The Humane Society of Greene County’s vision is focused on the physical and emotional well-being of everyone we serve, and we are dedicated to community improvement. We improve the quality of the lives of unwanted, abused, and abandoned animals by seeking to engage individuals and organizations to become proactive in the solutions that will end the cycle of animal abuse, neglect, and to help families in need of pet solutions. This is accomplished on three fronts:
1. Providing shelter, medical care, and placement of unwanted animals into caring homes
2. Utilizing trained Humane Police officers to investigate and prosecute animal abuse
3. Providing public education to heighten awareness of the plight of animals and their effect on families in our communities, and to help families with their individual needs through our Outreach program
A Word from our Director, Jane Gapen
I have investigated several thousand cases of abuse and neglect since my work started as a Humane Police Officer in Greene County. I did not guess that one dog I met in the late 1990s would have such a profound and positive impact on my life and my work at the shelter. I did not know at the time that Gem would become a true gem.
Gem arrived in the spring of 2000 as a thin, yet stately, white dog with joy in her eyes. She was rescued wandering around town with ten offspring in tow. Pups find homes quickly but large dogs like Gem stay with us longer.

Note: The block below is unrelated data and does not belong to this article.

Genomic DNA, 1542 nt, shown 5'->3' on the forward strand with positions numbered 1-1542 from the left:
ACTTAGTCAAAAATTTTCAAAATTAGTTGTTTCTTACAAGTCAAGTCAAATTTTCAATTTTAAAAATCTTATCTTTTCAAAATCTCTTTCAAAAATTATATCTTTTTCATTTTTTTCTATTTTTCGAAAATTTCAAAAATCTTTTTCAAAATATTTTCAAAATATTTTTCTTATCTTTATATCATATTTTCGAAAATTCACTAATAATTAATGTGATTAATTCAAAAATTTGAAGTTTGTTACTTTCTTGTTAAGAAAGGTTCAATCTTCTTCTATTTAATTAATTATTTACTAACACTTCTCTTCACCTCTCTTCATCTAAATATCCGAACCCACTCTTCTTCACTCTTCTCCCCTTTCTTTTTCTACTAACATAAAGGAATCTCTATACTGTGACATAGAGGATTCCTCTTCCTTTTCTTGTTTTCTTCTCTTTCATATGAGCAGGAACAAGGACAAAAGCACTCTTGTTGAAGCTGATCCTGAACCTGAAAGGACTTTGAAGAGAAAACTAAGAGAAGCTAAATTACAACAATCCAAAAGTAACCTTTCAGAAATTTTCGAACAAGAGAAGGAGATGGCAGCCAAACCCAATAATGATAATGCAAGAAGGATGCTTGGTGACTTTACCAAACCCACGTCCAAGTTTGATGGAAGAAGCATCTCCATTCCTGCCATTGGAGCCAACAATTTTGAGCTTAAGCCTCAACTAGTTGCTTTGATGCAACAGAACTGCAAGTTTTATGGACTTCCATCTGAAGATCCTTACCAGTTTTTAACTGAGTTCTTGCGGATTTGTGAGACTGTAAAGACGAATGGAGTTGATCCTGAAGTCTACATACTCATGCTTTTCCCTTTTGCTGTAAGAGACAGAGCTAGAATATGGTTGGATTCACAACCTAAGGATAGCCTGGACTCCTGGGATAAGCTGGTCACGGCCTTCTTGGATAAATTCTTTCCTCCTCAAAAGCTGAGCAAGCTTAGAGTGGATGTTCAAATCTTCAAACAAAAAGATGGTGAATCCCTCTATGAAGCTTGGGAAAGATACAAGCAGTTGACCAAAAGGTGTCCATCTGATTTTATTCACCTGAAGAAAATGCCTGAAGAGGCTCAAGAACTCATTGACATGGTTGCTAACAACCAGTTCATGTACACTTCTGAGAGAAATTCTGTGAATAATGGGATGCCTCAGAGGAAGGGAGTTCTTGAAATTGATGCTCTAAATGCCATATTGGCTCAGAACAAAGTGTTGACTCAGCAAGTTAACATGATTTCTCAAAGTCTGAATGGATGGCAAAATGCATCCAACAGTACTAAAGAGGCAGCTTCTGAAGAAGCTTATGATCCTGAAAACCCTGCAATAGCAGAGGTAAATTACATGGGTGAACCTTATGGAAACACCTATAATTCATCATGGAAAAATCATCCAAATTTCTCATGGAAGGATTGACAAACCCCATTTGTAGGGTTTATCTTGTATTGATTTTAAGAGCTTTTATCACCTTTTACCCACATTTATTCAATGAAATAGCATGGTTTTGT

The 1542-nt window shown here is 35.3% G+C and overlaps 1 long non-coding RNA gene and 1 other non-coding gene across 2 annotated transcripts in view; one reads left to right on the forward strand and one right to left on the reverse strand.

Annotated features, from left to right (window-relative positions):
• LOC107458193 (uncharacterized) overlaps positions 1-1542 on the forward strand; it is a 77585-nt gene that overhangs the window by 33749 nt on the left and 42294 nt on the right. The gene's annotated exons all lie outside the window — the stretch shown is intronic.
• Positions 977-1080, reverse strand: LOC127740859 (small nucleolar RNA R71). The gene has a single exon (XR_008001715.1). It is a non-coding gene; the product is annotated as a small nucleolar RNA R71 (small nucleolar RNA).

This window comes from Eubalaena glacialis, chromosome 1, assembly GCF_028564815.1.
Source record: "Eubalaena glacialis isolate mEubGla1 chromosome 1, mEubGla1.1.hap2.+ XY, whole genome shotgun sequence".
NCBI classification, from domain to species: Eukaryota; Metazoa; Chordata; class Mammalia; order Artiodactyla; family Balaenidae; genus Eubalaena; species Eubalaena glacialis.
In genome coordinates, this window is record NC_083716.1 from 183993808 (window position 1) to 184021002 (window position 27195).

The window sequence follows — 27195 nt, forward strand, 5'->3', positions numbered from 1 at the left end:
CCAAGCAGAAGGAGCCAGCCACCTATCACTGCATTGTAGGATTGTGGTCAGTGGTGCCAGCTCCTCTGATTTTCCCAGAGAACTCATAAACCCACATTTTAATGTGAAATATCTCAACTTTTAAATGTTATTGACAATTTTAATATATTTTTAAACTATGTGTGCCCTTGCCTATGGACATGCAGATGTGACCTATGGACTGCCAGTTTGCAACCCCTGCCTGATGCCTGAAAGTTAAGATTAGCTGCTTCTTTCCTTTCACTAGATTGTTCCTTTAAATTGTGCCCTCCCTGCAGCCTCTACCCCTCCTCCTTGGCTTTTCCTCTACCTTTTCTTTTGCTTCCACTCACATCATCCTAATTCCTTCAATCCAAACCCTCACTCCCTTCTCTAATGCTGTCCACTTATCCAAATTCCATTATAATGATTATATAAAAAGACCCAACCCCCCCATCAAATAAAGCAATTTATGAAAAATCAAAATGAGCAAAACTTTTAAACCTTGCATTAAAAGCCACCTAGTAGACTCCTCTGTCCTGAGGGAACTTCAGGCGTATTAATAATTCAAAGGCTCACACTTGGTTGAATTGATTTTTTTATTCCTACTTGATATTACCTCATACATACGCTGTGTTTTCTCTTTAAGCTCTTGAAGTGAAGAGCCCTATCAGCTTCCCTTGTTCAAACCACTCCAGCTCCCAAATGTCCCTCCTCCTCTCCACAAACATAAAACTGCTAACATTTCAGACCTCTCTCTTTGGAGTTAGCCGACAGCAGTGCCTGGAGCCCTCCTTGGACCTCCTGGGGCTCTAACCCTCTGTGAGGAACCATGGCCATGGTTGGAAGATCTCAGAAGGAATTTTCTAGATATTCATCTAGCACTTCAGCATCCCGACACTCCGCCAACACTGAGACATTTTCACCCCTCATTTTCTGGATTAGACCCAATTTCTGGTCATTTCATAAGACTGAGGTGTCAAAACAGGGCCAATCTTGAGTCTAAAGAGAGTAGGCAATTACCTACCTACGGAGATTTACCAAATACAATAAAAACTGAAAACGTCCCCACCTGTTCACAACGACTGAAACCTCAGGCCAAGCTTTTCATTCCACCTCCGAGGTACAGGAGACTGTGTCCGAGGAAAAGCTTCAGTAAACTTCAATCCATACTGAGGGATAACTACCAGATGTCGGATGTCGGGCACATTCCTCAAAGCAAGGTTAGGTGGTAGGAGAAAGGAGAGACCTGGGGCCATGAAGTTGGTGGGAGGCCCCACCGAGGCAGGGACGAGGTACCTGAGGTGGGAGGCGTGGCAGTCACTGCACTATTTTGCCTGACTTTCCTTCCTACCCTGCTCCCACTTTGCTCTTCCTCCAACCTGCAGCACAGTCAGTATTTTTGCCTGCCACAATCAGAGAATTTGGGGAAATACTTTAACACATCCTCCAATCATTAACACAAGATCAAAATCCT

As the weeks rolled by, we noticed that Gem had talents unlike other dogs. Each evening we left the shelter with all dogs including Gem safely “tucked in” to their kennels for the night. But we would arrive the following morning to find Gem quietly roaming the facility, sometimes with other dogs loose from their kennels. One morning the lobby appeared to have been the scene of a “dog party.” We wondered if our cage latches were defective, but we discovered that Gem was a Houdini and could open most any door, window, or gate with her nose, mouth or paws.
After greeting visitors and making sure all was safe, Gem had an endearing habit of walking back into my office, her “headquarters,” and gently pressing her nose to my leg as if to say, “I am back and things are as they should be.”
At almost 14 years of age on Thanksgiving Day of 2011, Gem became ill. Then on a sad day in early December, Gem made her final check around the shelter, walked to her bed and quietly slipped away surrounded by those who loved her most.
If I could gently place my hand to Gem today as she pressed her nose to me so many times, I would say,